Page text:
With a significant portion of life moving to the virtual world, the term stalker has expanded its meaning – becoming a greater threat and someone to be wary of both in the real and online environments.

What is (cyber) stalking?

Stalking, or online stalking, can take many different forms, but broadly, it’s lurking or harassment that occurs through social networks. This type of activity is planned and lasts over an extended period. It used to be much harder to find information about where someone works, where they hang out, which school they attend, their phone number, or bank.

Today, we tend to share that information even voluntarily, without being coerced. Cyberstalking cases can start as seemingly harmless interactions. Sometimes, especially in the beginning, a few strange or maybe uncomfortable messages might even entertain you. However, when messages become more frequent, longer, when they start to press you, it becomes scary. Stalkers are known for being motivated by being ignored to ‘try harder.’ If you block them or do not respond, they might send the same message up to 30 times a day and create countless new accounts to reach you.

For them, there are no boundaries. Ignoring them can even lead them to contact your family and friends to inquire about you. It’s important to emphasize that stalking sometimes does not involve direct communication.  Stalkers can stalk victims without their knowledge, gathering information for crimes like organized robbery or identity theft. The goals of stalkers and cyberstalkers, or stalkers, are to blackmail you with the gathered information, attract you to them, rob you, harm you, win you over, trap you, or make you act out of fear as they wish.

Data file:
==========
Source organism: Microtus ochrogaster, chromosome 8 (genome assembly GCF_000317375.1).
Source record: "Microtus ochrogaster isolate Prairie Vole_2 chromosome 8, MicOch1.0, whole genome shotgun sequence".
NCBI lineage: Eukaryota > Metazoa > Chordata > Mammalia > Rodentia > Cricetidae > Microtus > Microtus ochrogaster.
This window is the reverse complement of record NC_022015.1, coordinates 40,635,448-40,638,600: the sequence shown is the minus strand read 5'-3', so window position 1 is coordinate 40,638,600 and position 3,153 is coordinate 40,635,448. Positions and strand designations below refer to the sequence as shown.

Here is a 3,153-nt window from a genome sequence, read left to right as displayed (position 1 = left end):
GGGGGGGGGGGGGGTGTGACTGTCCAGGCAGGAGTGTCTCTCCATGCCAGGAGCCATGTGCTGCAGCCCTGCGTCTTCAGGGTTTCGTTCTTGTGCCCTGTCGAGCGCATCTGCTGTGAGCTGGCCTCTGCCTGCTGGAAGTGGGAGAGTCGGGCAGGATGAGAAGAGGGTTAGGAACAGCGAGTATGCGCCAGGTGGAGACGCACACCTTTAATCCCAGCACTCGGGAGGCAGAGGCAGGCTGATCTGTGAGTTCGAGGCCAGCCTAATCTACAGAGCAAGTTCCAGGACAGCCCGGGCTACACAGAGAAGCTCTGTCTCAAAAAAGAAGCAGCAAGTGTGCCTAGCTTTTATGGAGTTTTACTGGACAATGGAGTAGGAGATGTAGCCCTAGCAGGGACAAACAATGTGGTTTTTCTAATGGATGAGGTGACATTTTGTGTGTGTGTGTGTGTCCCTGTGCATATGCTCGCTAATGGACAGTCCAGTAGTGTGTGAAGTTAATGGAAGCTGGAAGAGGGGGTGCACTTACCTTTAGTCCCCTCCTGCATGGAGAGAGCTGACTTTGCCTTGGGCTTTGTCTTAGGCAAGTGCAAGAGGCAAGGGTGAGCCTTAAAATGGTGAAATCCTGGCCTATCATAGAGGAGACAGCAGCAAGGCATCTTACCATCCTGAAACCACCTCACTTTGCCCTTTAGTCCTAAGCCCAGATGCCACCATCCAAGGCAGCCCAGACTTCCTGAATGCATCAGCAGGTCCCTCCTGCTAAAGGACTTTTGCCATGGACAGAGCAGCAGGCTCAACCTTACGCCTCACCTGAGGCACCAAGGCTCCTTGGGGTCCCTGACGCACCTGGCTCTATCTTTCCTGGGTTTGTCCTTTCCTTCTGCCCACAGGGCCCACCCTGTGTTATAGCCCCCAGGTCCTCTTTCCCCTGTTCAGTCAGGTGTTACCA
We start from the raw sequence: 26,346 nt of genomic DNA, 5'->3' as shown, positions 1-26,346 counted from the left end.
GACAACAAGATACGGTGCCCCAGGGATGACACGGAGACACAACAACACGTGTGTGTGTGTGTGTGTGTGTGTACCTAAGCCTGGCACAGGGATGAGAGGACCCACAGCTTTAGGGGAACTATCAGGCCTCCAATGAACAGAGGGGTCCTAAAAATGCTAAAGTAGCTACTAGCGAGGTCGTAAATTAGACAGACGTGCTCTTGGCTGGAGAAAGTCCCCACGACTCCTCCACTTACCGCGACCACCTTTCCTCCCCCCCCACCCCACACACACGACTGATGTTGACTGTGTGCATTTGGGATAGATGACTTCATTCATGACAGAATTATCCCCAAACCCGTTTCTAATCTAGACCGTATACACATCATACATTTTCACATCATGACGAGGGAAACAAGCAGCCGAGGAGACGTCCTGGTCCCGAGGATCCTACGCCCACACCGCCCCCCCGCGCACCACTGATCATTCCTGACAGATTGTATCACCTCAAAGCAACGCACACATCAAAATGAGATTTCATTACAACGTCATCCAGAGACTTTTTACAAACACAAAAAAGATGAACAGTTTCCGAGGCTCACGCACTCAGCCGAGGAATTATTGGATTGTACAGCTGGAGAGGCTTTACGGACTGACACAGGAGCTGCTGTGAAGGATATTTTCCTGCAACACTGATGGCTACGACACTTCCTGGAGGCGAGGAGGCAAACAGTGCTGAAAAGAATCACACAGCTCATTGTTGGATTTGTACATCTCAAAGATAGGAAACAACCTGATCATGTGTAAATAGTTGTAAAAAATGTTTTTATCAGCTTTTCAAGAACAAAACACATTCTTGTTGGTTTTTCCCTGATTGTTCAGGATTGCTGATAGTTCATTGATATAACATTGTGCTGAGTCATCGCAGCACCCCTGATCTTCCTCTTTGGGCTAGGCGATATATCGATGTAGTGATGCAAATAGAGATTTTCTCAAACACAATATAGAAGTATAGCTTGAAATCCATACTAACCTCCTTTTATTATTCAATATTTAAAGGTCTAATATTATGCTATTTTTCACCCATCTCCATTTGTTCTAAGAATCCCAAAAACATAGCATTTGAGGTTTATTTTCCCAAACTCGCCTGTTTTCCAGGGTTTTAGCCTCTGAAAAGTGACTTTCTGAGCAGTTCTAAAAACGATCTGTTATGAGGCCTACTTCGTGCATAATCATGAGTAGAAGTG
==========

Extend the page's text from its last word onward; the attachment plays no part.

What to do if you are a victim of a stalker?

  • Block the person
    Blocking can prevent the person from reaching you. Not all stalkers are obsessive enough to have multiple profiles. If they do contact you from a new profile, do not respond. Block every profile.
  • Report the stalker’s profile to the platform you are on – Facebook, Instagram, Twitter, TikTok…
    By clicking on ‘report,’ you can report the person harassing you and then select one of the options provided regarding the type of harassment. The next step is for the platform to evaluate your report and then eliminate the predator’s profile without warning.
  • Screenshot messages, threats, harassing content
    Harassment can continue even after you’ve done everything in your power to stop it. It’s important to photograph messages and other material the person has sent you to have evidence of harassment.
  • Save the profile link
    A screenshot of the profile can lose significance if the person changes their name/nickname on the profile. Therefore, always save the profile link, which does not change.
  • Report to the police
    The last step is to report to the police. Provide them with all the collected evidence of harassment.


How to reduce the chances of being a stalker’s victim?

  • Keep your profiles private.
  • Only add people you truly know in real life as friends.
  • Think twice about how the information about yourself and your life you share can be used against you.
  • Pay attention to settings – who can contact you, who can message you, who can see your photos.
  • Whenever possible, choose a nickname or pseudonym instead of your real name.
  • Avoid tagging your current location.
  • Do not leave your phone number, email address, home address, or phone number anywhere on the internet. Anything once posted on the internet stays there forever.

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